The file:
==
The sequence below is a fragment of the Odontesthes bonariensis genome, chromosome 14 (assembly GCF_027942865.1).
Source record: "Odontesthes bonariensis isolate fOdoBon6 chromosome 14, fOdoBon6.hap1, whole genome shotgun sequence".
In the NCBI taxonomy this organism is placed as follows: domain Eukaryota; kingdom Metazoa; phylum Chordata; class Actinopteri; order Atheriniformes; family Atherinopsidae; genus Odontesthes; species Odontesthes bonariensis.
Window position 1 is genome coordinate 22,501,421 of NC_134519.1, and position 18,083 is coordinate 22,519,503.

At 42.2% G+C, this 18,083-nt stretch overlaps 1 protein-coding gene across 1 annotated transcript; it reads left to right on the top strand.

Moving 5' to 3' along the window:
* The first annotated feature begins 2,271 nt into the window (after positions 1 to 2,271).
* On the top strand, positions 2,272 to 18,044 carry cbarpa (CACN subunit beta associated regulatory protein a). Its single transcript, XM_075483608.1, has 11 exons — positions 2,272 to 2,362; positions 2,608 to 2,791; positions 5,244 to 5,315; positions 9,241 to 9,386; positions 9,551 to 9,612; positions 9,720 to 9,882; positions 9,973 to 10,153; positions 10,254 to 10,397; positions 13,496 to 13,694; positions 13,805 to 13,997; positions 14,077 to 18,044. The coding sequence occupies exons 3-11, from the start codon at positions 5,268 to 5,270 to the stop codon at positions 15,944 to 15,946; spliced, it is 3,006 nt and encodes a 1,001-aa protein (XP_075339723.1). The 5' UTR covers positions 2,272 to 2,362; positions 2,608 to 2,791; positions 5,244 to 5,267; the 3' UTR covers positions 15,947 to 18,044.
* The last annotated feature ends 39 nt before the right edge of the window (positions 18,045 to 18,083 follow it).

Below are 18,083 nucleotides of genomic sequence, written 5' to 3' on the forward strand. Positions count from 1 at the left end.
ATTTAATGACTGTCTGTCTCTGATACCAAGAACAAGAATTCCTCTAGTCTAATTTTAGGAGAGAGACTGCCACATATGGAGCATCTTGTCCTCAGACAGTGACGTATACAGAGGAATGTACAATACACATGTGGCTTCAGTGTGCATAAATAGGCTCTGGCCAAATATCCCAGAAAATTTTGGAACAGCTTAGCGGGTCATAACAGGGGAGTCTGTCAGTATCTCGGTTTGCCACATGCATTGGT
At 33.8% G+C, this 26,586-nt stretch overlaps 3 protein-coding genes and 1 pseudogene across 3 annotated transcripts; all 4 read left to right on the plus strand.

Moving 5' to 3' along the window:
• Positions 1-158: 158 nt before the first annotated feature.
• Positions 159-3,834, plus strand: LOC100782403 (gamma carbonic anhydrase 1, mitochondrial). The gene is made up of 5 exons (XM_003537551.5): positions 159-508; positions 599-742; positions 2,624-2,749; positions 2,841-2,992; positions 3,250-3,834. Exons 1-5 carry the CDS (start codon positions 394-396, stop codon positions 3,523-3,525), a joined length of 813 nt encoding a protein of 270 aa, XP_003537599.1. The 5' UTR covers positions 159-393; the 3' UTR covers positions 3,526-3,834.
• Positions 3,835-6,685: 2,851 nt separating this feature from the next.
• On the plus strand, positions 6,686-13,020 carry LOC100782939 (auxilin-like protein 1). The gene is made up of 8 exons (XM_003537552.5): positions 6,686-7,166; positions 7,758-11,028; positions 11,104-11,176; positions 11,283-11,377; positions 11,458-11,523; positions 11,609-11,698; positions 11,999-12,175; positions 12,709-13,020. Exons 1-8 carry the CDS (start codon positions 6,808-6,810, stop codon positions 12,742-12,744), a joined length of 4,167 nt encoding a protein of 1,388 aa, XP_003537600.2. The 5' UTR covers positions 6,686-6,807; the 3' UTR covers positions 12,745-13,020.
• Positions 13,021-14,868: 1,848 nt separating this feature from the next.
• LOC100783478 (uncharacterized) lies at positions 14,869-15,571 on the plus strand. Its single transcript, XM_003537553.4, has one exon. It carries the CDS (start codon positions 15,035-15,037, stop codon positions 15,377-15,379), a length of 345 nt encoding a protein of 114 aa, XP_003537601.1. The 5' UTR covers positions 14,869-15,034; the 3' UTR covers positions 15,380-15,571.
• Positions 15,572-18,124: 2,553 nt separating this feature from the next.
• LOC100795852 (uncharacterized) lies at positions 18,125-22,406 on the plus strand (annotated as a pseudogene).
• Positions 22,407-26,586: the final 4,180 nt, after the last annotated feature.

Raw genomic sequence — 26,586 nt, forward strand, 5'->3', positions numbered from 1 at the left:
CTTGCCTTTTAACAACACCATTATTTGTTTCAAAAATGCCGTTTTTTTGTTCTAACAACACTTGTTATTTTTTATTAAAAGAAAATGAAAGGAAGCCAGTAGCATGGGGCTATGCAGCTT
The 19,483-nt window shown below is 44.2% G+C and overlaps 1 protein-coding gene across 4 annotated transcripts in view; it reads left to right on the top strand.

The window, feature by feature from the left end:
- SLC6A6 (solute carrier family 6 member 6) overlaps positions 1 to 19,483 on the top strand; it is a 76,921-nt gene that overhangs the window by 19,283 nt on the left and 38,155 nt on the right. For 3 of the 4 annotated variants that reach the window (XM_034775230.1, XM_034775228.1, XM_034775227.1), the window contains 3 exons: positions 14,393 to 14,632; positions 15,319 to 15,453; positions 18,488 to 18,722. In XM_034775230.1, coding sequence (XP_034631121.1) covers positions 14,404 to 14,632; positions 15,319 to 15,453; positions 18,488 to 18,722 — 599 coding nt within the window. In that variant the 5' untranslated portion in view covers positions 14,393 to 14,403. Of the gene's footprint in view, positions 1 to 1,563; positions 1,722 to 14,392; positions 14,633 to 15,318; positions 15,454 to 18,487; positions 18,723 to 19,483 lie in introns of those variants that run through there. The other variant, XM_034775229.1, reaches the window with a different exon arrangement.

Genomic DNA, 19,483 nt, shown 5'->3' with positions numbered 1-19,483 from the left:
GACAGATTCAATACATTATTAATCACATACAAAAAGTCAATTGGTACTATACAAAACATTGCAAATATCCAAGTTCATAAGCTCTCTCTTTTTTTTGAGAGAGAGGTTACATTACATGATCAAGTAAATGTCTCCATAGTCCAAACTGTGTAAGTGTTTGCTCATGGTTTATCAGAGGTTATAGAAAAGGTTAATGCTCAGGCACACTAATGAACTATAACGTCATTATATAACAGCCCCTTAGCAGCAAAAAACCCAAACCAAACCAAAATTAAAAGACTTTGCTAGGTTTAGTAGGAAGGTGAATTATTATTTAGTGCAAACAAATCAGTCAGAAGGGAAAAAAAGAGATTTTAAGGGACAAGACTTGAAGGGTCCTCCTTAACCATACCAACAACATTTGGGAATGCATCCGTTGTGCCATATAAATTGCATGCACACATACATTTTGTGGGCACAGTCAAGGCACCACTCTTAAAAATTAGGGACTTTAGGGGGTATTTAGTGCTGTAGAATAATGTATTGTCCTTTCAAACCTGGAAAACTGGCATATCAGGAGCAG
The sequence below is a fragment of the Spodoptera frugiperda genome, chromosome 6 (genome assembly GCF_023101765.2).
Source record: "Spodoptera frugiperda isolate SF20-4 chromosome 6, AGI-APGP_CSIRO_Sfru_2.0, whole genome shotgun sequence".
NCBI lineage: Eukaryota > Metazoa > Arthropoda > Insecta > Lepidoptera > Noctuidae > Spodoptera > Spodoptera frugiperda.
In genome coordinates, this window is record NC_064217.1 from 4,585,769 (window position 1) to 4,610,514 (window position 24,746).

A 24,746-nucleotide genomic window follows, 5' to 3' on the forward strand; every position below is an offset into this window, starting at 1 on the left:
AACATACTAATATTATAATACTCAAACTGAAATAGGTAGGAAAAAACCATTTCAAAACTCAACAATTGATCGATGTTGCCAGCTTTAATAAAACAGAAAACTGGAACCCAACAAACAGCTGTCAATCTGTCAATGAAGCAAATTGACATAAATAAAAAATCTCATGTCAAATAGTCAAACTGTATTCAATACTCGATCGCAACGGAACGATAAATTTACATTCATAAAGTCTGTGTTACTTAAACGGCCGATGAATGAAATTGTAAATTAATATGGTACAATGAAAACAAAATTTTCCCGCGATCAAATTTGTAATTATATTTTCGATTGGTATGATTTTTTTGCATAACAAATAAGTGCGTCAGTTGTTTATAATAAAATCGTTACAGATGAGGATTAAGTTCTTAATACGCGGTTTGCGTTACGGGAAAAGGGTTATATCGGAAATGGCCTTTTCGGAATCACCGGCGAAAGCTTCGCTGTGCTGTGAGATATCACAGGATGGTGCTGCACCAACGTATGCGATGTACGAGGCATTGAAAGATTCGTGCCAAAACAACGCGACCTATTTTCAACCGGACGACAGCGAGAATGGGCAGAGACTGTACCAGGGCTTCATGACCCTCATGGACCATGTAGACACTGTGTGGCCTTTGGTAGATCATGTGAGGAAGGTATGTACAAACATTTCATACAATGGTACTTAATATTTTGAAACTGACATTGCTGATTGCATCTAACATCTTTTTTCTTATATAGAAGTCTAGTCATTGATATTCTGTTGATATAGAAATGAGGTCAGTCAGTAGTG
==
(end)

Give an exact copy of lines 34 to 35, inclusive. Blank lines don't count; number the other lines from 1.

A 24,746-nucleotide genomic window follows, 5' to 3' on the forward strand; every position below is an offset into this window, starting at 1 on the left:
AACATACTAATATTATAATACTCAAACTGAAATAGGTAGGAAAAAACCATTTCAAAACTCAACAATTGATCGATGTTGCCAGCTTTAATAAAACAGAAAACTGGAACCCAACAAACAGCTGTCAATCTGTCAATGAAGCAAATTGACATAAATAAAAAATCTCATGTCAAATAGTCAAACTGTATTCAATACTCGATCGCAACGGAACGATAAATTTACATTCATAAAGTCTGTGTTACTTAAACGGCCGATGAATGAAATTGTAAATTAATATGGTACAATGAAAACAAAATTTTCCCGCGATCAAATTTGTAATTATATTTTCGATTGGTATGATTTTTTTGCATAACAAATAAGTGCGTCAGTTGTTTATAATAAAATCGTTACAGATGAGGATTAAGTTCTTAATACGCGGTTTGCGTTACGGGAAAAGGGTTATATCGGAAATGGCCTTTTCGGAATCACCGGCGAAAGCTTCGCTGTGCTGTGAGATATCACAGGATGGTGCTGCACCAACGTATGCGATGTACGAGGCATTGAAAGATTCGTGCCAAAACAACGCGACCTATTTTCAACCGGACGACAGCGAGAATGGGCAGAGACTGTACCAGGGCTTCATGACCCTCATGGACCATGTAGACACTGTGTGGCCTTTGGTAGATCATGTGAGGAAGGTATGTACAAACATTTCATACAATGGTACTTAATATTTTGAAACTGACATTGCTGATTGCATCTAACATCTTTTTTCTTATATAGAAGTCTAGTCATTGATATTCTGTTGATATAGAAATGAGGTCAGTCAGTAGTG